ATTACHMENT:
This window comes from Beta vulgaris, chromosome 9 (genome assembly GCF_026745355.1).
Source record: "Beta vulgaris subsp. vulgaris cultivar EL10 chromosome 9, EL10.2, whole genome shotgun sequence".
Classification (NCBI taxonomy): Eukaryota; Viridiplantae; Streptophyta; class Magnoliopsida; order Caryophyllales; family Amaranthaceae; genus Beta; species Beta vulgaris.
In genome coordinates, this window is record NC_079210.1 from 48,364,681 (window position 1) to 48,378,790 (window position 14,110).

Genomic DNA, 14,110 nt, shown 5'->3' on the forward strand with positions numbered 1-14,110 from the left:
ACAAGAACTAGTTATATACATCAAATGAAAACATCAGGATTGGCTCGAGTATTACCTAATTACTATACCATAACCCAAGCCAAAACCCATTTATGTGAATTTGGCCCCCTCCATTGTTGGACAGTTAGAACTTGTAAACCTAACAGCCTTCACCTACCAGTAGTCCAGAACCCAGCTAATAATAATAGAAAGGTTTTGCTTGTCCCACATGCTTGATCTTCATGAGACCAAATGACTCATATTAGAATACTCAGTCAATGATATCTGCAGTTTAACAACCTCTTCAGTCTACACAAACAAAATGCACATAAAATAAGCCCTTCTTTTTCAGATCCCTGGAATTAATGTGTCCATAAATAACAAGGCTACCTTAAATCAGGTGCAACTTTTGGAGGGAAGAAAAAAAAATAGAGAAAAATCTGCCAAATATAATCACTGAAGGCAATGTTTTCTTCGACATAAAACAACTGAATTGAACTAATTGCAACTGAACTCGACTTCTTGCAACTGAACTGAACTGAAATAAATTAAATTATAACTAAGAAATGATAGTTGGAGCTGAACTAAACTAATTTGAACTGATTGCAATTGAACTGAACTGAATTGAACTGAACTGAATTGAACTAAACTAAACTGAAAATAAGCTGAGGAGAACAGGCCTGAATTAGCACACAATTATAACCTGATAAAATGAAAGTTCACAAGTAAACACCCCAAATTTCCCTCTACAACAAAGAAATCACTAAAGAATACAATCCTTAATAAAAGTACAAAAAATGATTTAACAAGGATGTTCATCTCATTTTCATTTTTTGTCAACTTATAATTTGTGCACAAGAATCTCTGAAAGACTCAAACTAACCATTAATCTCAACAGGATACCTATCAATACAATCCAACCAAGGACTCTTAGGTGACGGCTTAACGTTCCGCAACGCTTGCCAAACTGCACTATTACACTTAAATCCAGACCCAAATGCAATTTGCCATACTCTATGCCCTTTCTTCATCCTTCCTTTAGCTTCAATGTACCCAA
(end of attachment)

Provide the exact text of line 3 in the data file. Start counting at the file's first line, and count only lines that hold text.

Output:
Classification (NCBI taxonomy): Eukaryota; Viridiplantae; Streptophyta; class Magnoliopsida; order Caryophyllales; family Amaranthaceae; genus Beta; species Beta vulgaris.